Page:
Monday, October 12, 2015

Binding Sense of Brotherhood

Military friendships, losses remain deep, profound
October 11, 2015

The military veteran's experience is intense, emotional, personal, therefore unforgettable.
The authors participated in the recent Honor Flight to war memorials. Paschal Baute, right, who served off and on from 1948 to 1972 with all four military branches, mostly as a Navy chaplain, is now chaplain to the Lexington Blind Veterans Chapter. Charlie Eyer was a medical lab tech with the 121st Evacuation Hospital near Seoul, South Korea.

Through training of all sorts, one arrives at a binding sense of brotherhood. Combat and the memories of lost brothers magnify the intensity.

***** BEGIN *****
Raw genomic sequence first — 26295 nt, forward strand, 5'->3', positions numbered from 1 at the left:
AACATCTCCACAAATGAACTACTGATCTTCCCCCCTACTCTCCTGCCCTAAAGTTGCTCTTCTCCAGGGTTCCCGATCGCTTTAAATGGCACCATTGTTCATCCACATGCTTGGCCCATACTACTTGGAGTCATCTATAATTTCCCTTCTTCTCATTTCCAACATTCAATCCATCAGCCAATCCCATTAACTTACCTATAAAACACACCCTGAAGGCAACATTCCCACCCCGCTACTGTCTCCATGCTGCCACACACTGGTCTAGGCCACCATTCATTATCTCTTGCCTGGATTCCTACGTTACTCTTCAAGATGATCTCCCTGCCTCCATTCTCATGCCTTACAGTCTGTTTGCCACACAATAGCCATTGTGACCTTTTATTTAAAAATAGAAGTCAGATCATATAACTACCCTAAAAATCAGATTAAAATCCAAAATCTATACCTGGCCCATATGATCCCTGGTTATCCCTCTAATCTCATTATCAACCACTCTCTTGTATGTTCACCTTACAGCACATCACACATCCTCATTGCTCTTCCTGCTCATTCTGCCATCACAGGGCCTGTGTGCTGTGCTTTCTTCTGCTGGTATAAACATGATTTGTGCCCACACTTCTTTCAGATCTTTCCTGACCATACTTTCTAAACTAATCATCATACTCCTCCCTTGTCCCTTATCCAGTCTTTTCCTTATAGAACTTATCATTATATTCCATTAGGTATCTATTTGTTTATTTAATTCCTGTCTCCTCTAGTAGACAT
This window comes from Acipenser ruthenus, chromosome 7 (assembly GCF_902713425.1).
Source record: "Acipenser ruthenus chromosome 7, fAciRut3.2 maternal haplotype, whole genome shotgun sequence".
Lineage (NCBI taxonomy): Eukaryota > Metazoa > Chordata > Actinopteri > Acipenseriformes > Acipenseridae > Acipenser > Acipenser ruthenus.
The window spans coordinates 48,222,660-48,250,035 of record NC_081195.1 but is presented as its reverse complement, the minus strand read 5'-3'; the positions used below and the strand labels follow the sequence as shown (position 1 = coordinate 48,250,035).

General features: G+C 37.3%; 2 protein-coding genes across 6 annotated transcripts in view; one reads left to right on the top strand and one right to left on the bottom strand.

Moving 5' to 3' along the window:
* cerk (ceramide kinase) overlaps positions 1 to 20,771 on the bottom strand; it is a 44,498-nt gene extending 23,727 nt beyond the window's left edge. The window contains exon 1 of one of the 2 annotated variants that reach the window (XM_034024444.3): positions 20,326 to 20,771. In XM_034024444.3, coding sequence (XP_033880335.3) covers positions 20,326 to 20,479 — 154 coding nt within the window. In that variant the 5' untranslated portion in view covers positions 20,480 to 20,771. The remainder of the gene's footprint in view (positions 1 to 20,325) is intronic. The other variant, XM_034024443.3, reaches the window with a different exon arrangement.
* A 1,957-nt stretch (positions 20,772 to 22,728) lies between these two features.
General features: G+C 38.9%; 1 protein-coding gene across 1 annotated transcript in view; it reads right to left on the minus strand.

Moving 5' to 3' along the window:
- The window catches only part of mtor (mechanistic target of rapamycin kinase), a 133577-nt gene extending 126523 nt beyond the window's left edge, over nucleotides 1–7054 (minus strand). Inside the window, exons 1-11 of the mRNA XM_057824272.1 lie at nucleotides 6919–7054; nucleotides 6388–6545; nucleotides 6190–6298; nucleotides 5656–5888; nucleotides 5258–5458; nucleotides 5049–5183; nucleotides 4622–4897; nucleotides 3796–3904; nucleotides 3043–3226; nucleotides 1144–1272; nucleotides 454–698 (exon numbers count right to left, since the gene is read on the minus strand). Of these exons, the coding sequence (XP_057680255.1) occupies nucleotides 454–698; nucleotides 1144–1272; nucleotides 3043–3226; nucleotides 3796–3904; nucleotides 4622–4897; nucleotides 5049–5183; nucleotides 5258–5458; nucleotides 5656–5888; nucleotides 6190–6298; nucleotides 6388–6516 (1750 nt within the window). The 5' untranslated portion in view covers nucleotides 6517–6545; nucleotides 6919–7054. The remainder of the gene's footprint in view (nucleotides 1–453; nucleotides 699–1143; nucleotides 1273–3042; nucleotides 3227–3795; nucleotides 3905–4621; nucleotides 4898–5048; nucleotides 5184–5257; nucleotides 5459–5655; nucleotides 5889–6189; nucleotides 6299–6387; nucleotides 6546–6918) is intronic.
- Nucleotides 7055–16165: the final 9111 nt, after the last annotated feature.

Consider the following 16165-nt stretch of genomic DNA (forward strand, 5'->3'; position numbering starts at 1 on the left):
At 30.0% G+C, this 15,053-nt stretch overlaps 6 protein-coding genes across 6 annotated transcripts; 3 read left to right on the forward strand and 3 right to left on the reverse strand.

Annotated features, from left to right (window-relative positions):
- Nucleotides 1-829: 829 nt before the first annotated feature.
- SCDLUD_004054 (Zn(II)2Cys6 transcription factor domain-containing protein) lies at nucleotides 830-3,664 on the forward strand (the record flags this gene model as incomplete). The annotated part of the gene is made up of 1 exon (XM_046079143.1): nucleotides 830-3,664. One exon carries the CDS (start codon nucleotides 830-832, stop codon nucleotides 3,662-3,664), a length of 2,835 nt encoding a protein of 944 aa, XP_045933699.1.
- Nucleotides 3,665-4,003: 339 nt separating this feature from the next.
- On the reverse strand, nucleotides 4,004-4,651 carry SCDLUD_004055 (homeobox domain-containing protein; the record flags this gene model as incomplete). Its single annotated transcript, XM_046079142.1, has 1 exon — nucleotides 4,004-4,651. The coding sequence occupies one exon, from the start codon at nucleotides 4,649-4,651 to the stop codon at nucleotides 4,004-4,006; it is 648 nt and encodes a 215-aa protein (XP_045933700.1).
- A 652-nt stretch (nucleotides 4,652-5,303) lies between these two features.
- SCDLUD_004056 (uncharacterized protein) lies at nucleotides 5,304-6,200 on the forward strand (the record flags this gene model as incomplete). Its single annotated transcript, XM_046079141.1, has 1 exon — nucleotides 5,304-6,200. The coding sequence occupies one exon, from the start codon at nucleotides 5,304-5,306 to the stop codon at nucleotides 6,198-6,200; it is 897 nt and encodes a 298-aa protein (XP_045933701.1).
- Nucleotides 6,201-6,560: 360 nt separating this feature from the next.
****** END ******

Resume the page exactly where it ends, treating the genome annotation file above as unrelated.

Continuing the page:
"Never have I felt as close to my wife or kids as I did with my brothers in combat," confided one Vietnam veteran. There is nothing like this sense of closeness in civilian life.

Thus, for veterans a loneliness in civilian life is inescapable, which no civilian can understand. This may be one reason there are so many suicides of veterans today. The emotional transition is hugely challenging.

Research shows the disconnect is so strong it can be buried for 30 years and then emerge as post-traumatic stress disorder, as happened with one Vietnam veteran friend.
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